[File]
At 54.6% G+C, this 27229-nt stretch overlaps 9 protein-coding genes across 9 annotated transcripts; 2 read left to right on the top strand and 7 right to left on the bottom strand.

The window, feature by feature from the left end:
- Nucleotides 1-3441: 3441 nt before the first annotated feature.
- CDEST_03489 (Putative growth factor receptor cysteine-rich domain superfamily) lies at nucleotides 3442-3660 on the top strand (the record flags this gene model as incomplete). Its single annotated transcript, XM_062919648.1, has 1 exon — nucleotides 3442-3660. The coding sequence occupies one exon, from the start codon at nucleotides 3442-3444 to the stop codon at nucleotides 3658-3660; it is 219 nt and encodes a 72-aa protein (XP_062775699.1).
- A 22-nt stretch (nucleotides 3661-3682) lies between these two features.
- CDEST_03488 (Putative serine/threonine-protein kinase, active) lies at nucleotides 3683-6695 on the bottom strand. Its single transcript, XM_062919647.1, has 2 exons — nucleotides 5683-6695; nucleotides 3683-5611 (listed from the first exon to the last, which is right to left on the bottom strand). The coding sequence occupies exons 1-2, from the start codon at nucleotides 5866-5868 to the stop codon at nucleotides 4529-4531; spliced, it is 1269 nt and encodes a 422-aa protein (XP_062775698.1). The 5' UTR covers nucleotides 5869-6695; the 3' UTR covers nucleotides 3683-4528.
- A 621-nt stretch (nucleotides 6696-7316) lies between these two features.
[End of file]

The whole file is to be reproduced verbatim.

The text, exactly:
At 54.6% G+C, this 27229-nt stretch overlaps 9 protein-coding genes across 9 annotated transcripts; 2 read left to right on the top strand and 7 right to left on the bottom strand.

The window, feature by feature from the left end:
- Nucleotides 1-3441: 3441 nt before the first annotated feature.
- CDEST_03489 (Putative growth factor receptor cysteine-rich domain superfamily) lies at nucleotides 3442-3660 on the top strand (the record flags this gene model as incomplete). Its single annotated transcript, XM_062919648.1, has 1 exon — nucleotides 3442-3660. The coding sequence occupies one exon, from the start codon at nucleotides 3442-3444 to the stop codon at nucleotides 3658-3660; it is 219 nt and encodes a 72-aa protein (XP_062775699.1).
- A 22-nt stretch (nucleotides 3661-3682) lies between these two features.
- CDEST_03488 (Putative serine/threonine-protein kinase, active) lies at nucleotides 3683-6695 on the bottom strand. Its single transcript, XM_062919647.1, has 2 exons — nucleotides 5683-6695; nucleotides 3683-5611 (listed from the first exon to the last, which is right to left on the bottom strand). The coding sequence occupies exons 1-2, from the start codon at nucleotides 5866-5868 to the stop codon at nucleotides 4529-4531; spliced, it is 1269 nt and encodes a 422-aa protein (XP_062775698.1). The 5' UTR covers nucleotides 5869-6695; the 3' UTR covers nucleotides 3683-4528.
- A 621-nt stretch (nucleotides 6696-7316) lies between these two features.